“The bullets passed in the air with a curious sucking noise, like that produced by drawing the air between the lips,” Churchill observed. One of the Sikhs helping to carry the wounded along the spur was shot through the calf, causing him to shout out in pain. “His turban fell off,” Churchill recorded, “and his long black hair streamed over his shoulders – a tragic golliwog.”
Now Churchill and another soldier tried to drag the injured Sikh to safety, but they treated him so roughly, dragging him across sharp rocks, that he pleaded to be allowed to go alone. “He hopped and crawled and staggered and stumbled, but made a good pace. Thus he escaped.”
Churchill reacted with fury when he spotted a group of Pashtuns about to attack the injured adjutant and his rescuers. Four soldiers trying to carry Hughes to safety were attacked by half a dozen Pashtun swordsmen. The bearers dropped the adjutant and rushed for their lives. Churchill was aghast as “the body sprawled upon the ground. A tall man in dirty white linen pounced down upon it with a curved sword. It was a horrible sight.” Churchill could not bear to see his injured comrade hacked to death by the fanatical tribesman.
As he later wrote: “I forgot everything else at this moment except a desire to kill this man. I wore my long cavalry sword well-sharpened. After all, I had won the Public Schools fencing medal. I resolved on personal combat a l’arme blanche. The savage saw me coming. I was not more than 20 yards away. He picked up a big stone and hurled it at me with his left hand, and then awaited me, brandishing his sword. There were others waiting not far behind him. I changed my mind about the cold steel. I pulled out my revolver, took, as I thought, most careful aim, and fired. No result. I fired again. No result. I fired again. Whether I hit him or not, I cannot tell. At any rate he ran back two or three yards and plumped down behind a rock. The fusillade was continuous. I looked around. I was alone with the enemy. Not a friend was to be seen. I ran as fast as I could. There were bullets everywhere.”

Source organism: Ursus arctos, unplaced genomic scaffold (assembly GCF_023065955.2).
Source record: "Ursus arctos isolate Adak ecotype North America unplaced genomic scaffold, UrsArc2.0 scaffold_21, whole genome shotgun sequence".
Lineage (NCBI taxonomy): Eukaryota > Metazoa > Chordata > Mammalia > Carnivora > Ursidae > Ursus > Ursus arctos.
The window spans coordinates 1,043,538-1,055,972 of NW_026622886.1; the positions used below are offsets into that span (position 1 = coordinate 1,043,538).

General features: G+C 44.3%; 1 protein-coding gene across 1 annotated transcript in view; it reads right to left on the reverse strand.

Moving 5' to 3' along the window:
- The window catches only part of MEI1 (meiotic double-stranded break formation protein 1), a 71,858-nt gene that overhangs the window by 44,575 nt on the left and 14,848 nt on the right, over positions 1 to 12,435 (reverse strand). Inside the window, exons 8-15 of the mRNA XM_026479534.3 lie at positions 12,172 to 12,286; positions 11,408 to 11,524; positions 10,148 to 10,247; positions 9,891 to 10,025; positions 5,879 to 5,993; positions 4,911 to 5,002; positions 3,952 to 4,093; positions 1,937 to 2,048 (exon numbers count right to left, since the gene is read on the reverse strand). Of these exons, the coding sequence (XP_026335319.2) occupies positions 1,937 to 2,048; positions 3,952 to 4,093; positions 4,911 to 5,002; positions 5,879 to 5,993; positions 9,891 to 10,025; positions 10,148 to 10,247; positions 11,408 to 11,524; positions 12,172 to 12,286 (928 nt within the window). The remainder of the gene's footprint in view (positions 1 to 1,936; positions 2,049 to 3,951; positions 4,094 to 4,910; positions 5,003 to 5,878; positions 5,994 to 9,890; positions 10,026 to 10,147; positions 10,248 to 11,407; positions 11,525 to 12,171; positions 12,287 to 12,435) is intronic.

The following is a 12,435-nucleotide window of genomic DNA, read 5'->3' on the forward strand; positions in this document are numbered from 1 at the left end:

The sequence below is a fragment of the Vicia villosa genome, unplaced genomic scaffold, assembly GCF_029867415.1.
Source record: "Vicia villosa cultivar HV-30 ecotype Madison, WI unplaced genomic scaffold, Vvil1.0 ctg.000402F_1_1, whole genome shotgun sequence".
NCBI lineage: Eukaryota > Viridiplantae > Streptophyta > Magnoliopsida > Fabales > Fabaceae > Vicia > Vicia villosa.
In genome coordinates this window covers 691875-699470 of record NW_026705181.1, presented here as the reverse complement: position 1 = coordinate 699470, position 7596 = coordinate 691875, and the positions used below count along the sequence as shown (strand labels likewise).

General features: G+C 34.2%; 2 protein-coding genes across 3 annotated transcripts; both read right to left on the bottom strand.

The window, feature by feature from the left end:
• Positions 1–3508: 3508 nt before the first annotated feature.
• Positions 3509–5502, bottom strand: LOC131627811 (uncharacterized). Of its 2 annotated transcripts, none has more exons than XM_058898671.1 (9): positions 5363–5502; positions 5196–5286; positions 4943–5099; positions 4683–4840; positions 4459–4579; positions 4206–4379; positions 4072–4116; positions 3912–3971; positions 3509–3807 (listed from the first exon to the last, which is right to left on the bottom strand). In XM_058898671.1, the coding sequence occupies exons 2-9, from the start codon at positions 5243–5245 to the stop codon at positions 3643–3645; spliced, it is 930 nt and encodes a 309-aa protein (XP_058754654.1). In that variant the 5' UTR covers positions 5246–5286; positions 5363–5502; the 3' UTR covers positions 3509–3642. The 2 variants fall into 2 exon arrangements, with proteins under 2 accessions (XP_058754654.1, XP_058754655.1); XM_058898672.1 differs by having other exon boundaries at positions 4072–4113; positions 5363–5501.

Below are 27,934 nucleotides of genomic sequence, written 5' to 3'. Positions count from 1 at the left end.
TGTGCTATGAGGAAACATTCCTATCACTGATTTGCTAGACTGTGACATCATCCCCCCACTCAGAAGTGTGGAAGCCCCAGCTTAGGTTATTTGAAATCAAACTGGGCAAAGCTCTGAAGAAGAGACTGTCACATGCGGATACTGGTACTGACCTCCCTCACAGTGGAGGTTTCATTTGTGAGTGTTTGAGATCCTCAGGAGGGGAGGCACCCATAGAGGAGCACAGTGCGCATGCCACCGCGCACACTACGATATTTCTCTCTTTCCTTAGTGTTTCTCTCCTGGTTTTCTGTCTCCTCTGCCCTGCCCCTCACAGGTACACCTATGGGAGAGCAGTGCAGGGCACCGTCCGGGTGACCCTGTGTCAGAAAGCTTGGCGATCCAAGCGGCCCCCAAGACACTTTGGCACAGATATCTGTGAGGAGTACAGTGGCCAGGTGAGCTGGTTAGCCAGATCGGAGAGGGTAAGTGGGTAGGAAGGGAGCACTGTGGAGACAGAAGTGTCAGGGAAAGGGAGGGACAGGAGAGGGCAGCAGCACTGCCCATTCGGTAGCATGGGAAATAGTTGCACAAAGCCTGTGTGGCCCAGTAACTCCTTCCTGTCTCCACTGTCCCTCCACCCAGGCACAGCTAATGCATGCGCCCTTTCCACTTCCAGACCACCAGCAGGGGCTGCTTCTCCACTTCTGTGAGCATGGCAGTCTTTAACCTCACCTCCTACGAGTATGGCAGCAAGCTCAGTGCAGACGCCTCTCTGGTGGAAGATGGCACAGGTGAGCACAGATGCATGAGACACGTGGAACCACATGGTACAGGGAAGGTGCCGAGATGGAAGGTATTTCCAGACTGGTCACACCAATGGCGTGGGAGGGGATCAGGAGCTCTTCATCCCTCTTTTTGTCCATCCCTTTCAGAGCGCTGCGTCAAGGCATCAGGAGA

Churchill had demonstrated courage and resolve in the face of a determined enemy – qualities he would display on many more occasions during his long and eventful life.
published 28/04/2013 at 07:47 PM BST by Con Coughlin